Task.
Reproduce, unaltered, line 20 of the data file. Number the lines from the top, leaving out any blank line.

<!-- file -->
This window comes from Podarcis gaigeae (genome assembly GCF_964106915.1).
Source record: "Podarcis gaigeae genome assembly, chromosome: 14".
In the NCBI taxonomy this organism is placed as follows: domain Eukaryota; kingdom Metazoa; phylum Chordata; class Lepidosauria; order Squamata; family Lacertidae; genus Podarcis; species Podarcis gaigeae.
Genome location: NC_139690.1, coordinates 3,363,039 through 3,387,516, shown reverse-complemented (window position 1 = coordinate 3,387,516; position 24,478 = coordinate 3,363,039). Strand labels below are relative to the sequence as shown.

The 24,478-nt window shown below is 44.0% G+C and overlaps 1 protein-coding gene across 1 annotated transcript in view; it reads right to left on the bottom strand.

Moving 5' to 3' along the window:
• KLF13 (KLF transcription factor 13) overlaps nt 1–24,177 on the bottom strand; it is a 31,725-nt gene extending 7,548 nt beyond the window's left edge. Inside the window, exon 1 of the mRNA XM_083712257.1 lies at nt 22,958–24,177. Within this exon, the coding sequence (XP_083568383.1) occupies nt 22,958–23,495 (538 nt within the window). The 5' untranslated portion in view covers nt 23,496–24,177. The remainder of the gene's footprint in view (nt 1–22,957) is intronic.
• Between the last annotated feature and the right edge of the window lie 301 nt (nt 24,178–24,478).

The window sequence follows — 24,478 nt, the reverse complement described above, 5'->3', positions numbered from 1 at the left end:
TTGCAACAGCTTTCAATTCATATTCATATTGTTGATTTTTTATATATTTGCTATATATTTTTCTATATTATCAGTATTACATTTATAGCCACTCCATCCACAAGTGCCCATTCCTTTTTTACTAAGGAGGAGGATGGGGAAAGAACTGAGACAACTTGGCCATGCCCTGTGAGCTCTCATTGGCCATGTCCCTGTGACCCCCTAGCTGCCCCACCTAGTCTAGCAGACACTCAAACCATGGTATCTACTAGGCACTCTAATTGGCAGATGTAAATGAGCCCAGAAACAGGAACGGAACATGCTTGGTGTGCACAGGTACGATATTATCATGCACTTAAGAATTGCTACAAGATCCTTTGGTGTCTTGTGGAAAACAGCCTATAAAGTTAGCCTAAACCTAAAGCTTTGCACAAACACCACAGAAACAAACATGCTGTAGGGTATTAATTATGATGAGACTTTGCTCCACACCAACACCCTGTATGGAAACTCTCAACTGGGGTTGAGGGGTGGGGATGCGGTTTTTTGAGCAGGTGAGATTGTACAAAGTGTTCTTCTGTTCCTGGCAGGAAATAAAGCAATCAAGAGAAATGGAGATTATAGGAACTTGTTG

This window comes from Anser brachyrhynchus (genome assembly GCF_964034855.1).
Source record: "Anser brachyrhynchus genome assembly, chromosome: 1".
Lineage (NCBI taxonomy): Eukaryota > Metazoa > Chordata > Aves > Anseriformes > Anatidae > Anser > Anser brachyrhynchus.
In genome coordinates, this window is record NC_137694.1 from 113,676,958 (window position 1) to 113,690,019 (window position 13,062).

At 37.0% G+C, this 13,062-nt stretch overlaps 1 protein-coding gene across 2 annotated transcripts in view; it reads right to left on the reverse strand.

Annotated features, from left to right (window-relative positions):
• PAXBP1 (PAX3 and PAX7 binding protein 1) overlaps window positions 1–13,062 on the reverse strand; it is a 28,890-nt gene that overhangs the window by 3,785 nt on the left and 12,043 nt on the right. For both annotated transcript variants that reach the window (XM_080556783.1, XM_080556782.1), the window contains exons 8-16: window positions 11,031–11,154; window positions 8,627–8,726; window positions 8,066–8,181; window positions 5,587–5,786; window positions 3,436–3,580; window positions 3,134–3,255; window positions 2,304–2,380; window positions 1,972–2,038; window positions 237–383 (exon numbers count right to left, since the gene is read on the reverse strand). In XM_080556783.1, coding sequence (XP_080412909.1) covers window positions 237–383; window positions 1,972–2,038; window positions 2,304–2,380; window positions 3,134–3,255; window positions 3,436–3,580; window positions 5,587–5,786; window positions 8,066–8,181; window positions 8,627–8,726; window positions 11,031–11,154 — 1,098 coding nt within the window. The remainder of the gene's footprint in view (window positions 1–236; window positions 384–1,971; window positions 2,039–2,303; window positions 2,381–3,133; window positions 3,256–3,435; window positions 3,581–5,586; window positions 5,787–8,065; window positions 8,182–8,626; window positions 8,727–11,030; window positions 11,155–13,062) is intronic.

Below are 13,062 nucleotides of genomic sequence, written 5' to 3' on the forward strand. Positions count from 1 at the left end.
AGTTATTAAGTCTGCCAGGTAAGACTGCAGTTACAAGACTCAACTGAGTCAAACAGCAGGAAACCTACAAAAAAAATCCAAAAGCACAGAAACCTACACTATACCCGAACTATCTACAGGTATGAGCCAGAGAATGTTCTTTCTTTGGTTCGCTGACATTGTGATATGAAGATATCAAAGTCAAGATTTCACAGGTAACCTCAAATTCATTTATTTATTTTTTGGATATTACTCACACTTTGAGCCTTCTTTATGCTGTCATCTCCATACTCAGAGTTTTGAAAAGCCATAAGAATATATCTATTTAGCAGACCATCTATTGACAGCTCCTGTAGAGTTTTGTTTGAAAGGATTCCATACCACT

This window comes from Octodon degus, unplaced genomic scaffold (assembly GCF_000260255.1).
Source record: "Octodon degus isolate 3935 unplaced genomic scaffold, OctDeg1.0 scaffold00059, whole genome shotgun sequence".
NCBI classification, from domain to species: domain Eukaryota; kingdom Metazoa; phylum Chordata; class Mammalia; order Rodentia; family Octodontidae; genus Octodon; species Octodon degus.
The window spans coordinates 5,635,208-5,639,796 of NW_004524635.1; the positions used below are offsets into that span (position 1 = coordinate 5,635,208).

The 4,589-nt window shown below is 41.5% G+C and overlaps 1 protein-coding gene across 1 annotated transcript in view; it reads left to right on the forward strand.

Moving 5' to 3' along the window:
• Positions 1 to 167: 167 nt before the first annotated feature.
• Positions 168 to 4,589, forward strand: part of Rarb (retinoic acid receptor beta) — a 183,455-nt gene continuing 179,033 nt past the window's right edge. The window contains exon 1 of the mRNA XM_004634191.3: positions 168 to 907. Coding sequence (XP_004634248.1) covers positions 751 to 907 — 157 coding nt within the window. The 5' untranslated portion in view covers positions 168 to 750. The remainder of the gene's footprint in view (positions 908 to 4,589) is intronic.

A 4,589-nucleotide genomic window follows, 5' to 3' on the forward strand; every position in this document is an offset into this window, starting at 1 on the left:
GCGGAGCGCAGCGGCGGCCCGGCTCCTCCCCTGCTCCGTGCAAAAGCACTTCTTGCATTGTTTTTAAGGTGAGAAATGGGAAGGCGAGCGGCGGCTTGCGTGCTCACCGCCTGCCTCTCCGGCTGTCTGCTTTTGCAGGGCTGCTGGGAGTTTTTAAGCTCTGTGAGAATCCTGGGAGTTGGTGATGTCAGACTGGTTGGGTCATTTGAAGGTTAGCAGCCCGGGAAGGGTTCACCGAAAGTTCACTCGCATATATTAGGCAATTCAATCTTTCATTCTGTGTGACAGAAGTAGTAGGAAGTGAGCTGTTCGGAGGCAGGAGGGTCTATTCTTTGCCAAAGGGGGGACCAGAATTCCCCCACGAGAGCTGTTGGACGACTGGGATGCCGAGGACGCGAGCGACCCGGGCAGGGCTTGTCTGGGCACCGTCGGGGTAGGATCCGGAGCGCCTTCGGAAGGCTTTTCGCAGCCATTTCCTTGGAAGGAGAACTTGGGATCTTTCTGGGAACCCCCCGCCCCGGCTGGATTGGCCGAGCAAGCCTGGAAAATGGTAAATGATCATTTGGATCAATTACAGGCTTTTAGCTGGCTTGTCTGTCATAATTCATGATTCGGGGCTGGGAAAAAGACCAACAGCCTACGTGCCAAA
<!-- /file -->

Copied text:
This window comes from Octodon degus, unplaced genomic scaffold (assembly GCF_000260255.1).